Morley designed random plywood patterns for every column form including the various “block-out kits” inset within the column forms to create T- and L-shaped columns. Also employing the random pattern design requirement were the walls, exterior beams, exposed decks and concrete gravity arch. Plywood sheets were cut to 4x4 and 3x6 or smaller and arranged to create a random pattern. “It was a request we had never done before and many thought it couldn’t be done. I took it as a challenge and personally designed nearly every pattern you see on the job. I started with the columns and walls and moved on to the gravity arch. The end result truly looks random, but it all had to be preplanned,” Fleming says. “We came up with elaborate coding plans for the plywood layouts, almost like a paint-by-number drawing, to identify pieces so they could be pre-cut and assembled in the correct order on the jobsite.”
Because this project had a large number of column types, Fleming created a column numbering system and floor-by-floor column placing plan to streamline the column forming process. “One column form could be responsible for creating six different shapes, so we had to minimize the handling,” he says.
Every column type was coded by color and given a designation by letter and sometimes number as well to identify the shape and any kits required to modify the shapes. The forming crews then had precise direction on column placement order. Since column forms were to be reused from bay to bay, instructions were given specifying the orientation the column was to be turned to achieve an even higher degree of randomness.
The forms were all double-layered plywood and backscrewed, or finish nailed, with the first layer a shop-grade and the fascia layer being Olympic Panel’s Barrier Film, a white malamine overlaid plywood. “There was no water absorption into the face of the panel so it gave us a bright color when compared side-by-side with other architectural-grade plywood products,” Fleming says about the decision to use the Barrier Film product.
Morley pushed the boundaries on the tie hole pattern in the columns, too. With 15-foot spacing between the floors and the architect’s request for a uniform appearance in the tie pattern, Morley needed spacing that would be divisible by 15. Three-foot spacing was too tight for the architect, so they pushed form tie spacing to 5 feet on center. “We challenged a lot of our vendors with that request, but we found ways to make it work, such as increasing the size and reducing spacing of walers and utilizing lots of dry ties,” Fleming says.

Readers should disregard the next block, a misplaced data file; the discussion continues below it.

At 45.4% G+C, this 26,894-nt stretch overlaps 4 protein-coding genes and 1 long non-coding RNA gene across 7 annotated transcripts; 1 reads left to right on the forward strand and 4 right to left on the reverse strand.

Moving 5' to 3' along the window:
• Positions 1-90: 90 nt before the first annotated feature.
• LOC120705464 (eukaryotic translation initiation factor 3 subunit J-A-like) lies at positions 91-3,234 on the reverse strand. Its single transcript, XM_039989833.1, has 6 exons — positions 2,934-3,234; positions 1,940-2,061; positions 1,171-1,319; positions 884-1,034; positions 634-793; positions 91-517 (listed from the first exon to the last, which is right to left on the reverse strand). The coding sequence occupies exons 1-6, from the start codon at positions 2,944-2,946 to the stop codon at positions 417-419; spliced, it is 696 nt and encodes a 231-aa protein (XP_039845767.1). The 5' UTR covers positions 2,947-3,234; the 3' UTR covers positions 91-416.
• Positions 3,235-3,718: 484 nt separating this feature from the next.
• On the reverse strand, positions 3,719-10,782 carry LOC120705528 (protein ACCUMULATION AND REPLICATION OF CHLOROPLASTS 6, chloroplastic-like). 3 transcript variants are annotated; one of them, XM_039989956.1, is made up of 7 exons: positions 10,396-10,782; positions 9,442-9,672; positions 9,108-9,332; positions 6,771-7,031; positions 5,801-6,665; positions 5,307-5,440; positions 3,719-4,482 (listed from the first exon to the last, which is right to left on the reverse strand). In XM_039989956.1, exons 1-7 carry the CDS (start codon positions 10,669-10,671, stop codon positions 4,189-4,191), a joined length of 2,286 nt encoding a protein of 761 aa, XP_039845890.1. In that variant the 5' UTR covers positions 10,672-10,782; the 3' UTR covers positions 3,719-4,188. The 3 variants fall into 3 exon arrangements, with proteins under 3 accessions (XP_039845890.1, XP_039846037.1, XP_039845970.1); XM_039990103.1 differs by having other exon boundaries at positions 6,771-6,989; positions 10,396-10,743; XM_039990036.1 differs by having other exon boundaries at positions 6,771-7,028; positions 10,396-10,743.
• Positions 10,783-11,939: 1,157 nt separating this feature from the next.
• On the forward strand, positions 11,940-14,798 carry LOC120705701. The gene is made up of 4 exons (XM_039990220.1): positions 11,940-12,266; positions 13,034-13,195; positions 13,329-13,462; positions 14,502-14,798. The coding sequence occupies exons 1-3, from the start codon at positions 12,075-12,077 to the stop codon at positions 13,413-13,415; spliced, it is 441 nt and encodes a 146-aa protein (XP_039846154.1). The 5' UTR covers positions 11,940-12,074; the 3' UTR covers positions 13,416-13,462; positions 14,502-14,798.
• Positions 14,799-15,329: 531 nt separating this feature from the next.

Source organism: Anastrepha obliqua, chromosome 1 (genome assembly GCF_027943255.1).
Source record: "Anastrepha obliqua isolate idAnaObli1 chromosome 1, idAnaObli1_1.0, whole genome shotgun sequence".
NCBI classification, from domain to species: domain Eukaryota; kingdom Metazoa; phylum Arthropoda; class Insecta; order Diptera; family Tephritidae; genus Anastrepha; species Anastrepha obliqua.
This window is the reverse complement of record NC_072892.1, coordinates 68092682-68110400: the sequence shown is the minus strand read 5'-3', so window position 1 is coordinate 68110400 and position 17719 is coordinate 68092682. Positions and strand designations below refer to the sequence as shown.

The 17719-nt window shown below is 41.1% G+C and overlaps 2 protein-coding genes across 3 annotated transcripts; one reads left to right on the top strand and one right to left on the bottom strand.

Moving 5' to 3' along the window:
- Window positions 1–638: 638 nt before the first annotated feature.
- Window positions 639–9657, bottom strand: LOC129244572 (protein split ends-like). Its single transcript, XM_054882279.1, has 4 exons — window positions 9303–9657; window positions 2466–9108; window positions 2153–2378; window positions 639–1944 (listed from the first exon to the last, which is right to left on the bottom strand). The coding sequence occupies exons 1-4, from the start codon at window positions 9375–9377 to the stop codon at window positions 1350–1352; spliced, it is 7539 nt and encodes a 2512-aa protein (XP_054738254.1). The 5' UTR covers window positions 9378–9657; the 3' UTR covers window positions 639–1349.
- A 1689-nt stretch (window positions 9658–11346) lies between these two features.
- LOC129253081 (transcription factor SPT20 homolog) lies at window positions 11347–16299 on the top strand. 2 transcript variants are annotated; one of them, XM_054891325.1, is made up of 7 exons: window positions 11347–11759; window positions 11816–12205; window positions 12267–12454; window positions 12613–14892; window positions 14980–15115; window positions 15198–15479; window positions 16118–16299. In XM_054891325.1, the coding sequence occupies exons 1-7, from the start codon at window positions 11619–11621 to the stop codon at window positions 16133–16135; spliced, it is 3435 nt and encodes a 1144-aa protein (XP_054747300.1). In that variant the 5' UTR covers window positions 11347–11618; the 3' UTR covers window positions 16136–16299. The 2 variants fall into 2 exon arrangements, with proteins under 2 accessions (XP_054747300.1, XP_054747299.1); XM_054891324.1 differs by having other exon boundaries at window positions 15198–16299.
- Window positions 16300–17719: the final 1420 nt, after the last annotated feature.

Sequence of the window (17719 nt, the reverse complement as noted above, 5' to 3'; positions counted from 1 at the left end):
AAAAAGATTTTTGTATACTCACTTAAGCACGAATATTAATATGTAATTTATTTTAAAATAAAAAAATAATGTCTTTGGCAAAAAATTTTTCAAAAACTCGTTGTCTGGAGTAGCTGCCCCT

Morley crews applied the same random pattern styling to exposed beams, walls and the gravity arch. “Getting the random pattern in the arch was challenging because we were working with square seams in a curved form and had to figure out how to line up tie holes and keep them at least 12 inches from a seam,” Fleming explains.
The result was worth the effort. “It really is a special effect of sorts when you look at it,” Fleming says. “With so much of the architectural concrete in the world today you can immediately see a distinct pattern in the tie holes, lines and seams, and your eye automatically follows those man-made patterns. But because this building has so many random seams everywhere, when you look at it your eye moves constantly. Rather than appearing mechanical, it looks organic.”
As the concrete work on the library project winds down, it’s evident that the architect’s vision for a structure that will serve as a centerpiece to the city’s character and community activity has come to life. And it’s a building that embraces its construction and materials.
“The design allows for everyone to see the way the building is built, that is to say that the materials used to build it and various components used to make the building run and function are visibly expressed, not hidden. It’s honest to the trades, and being builders we can really appreciate that,” Fleming says.
That means exposed steel, mechanicals, and design and structural elements composed of concrete both inside and out. It proves the San Diego Central Library is not only a centerpiece for the city, but also a concrete structure that serves as an example of the opportunities cast-in-place concrete can offer the architectural design community.
San Diego Central Library
Concrete contractor: Morley Construction Company, San Diego, Calif.
General contractor: Turner Construction Company
Design Architect: Rob Wellington Quigley, San Diego